It is important to appreciate that the genetic changes that have allowed V. cholerae to become a human pathogen may not be the sole determinants of its success as an endemic and pandemic pathogen. For example, at least one strain of pathogenic V. cholerae El Tor caused an epidemic before the beginning of the 7th pandemic (i.e., MAK757 in Indonesia in 1935), and another distinct El Tor clone caused sporadic cholera cases decades later along the Gulf Coast of the United States (26). Yet, these strains did not spread to cause significant disease outside the locales where they initially emerged. In contrast, 7th pandemic El Tor strains have flourished globally over four decades since their emergence, displacing resident classical strains in South Asia and establishing their endemic presence virtually everywhere they have been introduced (7).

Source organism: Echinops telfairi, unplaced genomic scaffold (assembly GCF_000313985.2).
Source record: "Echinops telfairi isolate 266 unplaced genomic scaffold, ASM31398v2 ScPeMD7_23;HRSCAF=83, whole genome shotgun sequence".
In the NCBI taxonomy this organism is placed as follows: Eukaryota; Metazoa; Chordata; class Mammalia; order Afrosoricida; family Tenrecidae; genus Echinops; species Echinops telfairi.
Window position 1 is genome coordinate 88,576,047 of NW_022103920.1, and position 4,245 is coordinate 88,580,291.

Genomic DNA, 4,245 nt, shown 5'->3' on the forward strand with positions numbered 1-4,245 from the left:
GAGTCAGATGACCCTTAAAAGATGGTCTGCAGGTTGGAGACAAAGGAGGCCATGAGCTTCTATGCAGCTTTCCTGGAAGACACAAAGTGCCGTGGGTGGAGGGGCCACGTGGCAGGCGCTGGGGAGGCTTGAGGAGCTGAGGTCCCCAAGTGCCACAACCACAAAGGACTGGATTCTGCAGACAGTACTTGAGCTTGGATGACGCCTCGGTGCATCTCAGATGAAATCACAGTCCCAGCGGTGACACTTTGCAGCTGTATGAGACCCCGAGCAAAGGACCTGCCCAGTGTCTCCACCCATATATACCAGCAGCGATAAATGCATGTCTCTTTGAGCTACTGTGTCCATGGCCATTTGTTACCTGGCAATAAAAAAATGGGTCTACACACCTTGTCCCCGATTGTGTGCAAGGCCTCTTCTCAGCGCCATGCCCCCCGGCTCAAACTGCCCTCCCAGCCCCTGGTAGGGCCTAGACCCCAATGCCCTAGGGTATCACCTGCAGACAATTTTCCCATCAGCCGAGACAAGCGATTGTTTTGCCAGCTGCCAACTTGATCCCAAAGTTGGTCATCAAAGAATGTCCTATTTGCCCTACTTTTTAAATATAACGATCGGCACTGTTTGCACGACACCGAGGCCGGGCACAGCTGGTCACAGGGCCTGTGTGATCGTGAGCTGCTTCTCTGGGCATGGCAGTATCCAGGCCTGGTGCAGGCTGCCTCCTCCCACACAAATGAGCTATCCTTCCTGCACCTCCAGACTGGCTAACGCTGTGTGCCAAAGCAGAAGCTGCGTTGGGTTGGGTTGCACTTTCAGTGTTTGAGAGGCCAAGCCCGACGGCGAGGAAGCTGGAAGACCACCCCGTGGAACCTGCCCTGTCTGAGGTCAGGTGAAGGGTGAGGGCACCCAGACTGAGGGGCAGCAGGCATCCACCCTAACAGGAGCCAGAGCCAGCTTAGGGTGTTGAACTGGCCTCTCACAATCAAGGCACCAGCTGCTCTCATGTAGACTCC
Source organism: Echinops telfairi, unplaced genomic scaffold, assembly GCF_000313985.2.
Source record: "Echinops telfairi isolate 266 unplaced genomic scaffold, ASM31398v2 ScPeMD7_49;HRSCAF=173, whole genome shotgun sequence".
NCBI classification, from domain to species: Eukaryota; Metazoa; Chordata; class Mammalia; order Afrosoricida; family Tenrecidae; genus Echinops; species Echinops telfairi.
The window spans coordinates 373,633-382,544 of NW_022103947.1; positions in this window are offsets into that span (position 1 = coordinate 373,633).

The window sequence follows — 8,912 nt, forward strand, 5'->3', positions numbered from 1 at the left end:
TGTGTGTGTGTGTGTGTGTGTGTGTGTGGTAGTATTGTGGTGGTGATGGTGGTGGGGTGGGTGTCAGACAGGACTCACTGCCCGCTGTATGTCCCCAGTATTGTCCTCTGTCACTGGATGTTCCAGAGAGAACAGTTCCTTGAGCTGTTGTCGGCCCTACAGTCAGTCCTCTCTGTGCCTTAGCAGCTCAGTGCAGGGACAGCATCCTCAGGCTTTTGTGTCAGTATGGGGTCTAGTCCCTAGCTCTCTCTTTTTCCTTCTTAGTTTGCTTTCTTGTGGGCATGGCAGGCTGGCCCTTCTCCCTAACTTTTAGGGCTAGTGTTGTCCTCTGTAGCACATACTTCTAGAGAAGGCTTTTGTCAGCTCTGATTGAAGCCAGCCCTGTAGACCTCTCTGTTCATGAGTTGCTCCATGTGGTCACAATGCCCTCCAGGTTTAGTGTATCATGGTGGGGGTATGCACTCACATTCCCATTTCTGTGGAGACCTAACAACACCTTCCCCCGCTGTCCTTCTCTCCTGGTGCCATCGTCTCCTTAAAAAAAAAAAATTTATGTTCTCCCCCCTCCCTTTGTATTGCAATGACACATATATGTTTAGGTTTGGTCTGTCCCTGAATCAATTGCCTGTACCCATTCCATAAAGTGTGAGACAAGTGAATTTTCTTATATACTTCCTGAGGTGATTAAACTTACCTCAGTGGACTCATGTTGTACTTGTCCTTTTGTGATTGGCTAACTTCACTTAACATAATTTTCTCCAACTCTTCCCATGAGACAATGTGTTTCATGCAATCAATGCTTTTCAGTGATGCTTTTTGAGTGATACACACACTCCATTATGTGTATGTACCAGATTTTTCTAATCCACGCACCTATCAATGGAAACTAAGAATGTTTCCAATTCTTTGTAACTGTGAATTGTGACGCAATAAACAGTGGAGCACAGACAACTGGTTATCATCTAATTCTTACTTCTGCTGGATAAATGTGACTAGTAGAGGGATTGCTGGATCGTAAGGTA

Investigators using a variety of molecular typing methods have concluded that 7th pandemic strains represent a globally distributed clone that is closely related to the more recently emerged O139 clone (3, 1015). Because our microarray was constructed based on the genomic sequence of the 7th pandemic strain N16961, we believed that comparative analysis would provide supporting evidence for the clonal nature of 7th pandemic strains. As predicted, we found no or only minor differences between N16961 and the 7th pandemic strains HK1 and C6709 as well as the O139 strain MO10. We further hypothesized that 7th pandemic strains would have unique gene content that might contribute to their apparent fitness as endemic and pandemic agents of cholera. This prediction was also supported by the microarray analysis, in that we identified genes specific to 7th pandemic isolates of V. cholerae. Most of these group III genes are located in two chromosomal gene clusters, which we have designated VSP-I and VSP-II (Fig. (Fig.22).